DR: I think that’s the direction we’re heading in. First of all, I have a lot of trouble with the word “reform” being attached to what’s happening right now. That’s why I call it the privatization movement. So if the privatization movement continues unchecked, then yes, it will destroy public education. There’ll be public education here and there in relatively affluent communities that are untouched, but it’ll be dead in the cities, and it’ll be dead in the inner suburbs. It won’t be completely privatized, but there’ll be a dual system.
The most sweeping new law is in Texas, where the Protection of Texas Children Act went into effect on Sept. 1. Teachers who want to serve as armed school marshals must have a license to carry a concealed weapon, pass a mental health evaluation and be trained specifically to respond when someone with a gun is inside a school shooting students.
The program is still being developed, and unlike the Arkansas effort, teachers would have to keep the guns under lock and key and only one school marshal would be allowed for each 400 students.
“The idea that a single relatively untrained teacher is going to bring this person who is heavily armed down is a stretch,” said Mark Glaze, the director of Mayors Against Illegal Guns. “The idea is to keep the guns from the hands of the shooter.”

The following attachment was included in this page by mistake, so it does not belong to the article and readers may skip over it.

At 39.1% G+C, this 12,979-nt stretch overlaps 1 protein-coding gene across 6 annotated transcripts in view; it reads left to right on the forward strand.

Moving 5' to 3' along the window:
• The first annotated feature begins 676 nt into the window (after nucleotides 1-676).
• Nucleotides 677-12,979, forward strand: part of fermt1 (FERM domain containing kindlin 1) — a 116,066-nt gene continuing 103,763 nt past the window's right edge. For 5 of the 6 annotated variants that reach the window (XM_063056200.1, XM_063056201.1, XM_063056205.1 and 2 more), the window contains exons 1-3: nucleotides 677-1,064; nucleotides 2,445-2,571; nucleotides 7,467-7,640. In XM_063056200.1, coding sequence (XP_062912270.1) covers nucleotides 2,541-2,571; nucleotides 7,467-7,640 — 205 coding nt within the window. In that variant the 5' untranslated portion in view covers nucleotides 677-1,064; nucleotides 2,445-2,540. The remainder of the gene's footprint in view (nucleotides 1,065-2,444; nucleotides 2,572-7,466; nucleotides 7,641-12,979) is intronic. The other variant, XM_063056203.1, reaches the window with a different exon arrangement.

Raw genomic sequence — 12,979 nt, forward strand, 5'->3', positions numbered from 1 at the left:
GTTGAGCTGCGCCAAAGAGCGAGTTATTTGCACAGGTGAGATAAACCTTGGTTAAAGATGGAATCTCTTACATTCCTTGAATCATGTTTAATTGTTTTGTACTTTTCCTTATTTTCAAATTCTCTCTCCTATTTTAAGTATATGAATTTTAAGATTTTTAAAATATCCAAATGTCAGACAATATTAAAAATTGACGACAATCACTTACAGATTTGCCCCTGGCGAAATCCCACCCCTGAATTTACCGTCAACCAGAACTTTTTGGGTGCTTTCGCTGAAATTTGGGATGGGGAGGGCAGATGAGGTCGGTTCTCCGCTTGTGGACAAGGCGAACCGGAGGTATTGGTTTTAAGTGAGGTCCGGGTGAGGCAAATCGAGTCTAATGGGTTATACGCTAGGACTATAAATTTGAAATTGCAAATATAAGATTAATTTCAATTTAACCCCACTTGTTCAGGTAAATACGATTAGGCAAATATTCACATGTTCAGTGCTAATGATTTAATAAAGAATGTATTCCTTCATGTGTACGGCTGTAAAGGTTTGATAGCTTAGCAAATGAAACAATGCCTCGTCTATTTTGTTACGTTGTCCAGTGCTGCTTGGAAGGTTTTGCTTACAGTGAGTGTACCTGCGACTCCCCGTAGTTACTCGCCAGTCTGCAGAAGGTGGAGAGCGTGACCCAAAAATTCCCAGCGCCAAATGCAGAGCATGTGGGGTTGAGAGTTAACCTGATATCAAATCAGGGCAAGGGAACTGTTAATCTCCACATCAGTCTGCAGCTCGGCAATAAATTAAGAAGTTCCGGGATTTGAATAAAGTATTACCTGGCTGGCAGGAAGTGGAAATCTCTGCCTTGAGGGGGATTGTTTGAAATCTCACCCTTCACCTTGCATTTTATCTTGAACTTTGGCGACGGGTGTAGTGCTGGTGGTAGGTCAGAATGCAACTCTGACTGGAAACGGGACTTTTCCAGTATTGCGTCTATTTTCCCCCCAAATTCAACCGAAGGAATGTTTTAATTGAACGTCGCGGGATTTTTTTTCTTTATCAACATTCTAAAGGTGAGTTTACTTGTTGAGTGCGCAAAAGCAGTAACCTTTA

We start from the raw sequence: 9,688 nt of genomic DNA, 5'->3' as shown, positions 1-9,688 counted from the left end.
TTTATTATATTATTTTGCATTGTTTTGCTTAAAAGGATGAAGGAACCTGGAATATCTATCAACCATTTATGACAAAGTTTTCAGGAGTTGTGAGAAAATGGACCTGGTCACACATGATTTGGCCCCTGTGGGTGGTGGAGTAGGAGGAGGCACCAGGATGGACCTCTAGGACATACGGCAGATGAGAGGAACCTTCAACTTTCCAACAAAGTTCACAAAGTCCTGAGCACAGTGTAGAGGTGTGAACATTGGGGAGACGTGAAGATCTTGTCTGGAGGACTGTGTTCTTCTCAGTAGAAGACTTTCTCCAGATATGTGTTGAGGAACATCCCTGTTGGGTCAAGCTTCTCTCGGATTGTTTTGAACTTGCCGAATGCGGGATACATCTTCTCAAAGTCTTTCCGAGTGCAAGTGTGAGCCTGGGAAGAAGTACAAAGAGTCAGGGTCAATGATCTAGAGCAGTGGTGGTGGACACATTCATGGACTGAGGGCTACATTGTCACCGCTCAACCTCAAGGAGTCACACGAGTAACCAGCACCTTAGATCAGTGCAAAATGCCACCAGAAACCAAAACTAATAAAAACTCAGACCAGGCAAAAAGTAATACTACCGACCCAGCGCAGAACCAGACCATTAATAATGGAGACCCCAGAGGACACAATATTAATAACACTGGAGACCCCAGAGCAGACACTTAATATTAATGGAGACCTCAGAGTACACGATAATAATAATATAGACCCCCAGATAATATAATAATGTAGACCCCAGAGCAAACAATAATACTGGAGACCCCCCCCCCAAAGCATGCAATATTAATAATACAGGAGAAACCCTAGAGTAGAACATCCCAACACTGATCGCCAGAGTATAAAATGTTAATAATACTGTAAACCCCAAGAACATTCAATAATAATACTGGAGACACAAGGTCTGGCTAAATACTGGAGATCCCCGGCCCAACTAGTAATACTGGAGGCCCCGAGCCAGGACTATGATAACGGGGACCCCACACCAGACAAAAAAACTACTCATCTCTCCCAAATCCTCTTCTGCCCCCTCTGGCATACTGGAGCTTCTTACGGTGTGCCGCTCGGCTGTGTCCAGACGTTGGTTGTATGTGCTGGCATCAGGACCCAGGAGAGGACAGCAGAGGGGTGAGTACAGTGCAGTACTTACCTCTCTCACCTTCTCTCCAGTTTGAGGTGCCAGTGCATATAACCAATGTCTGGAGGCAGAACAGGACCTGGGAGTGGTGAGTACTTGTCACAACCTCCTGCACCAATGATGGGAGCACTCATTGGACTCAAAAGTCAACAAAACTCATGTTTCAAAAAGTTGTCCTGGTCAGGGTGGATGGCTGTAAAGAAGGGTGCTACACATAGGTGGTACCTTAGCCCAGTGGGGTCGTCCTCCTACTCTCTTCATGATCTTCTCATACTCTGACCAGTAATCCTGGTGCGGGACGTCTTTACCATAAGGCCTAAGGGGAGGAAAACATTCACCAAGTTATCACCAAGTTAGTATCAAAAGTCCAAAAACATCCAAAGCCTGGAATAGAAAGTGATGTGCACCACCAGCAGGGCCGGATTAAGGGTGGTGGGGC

Those who have spent their lives in the classroom have similar concerns.
“No teacher that I know of could ever receive enough training,” said Steve Gunter, a retired history teacher in Bentonville, Ark.
“If I had a gun in my room with some of these students where I taught? They’d get it from me and shoot me,” he said. “They’d say, ‘Mr. Gunter, you gave me an F? Here’s your F.’ ”
cato: I agree with you common law allows REASONABLE restrictions such as felons, mentally ill.
The most frustrating issue with the pipeline in Mayflower is that it brought a product…
A billionaire and a good guy? Pardon me while I wrestle with cognitive dissonance.
A&E Feature / To-Do List / In Brief / Movie Reviews / Music Reviews / Theater Reviews / A&E News / Art Notes / Graham Gordy / Books / Media / Dining Reviews / Dining Guide / What's Cookin' / Calendar / The Televisionist / Movie Listings / Gallery Listings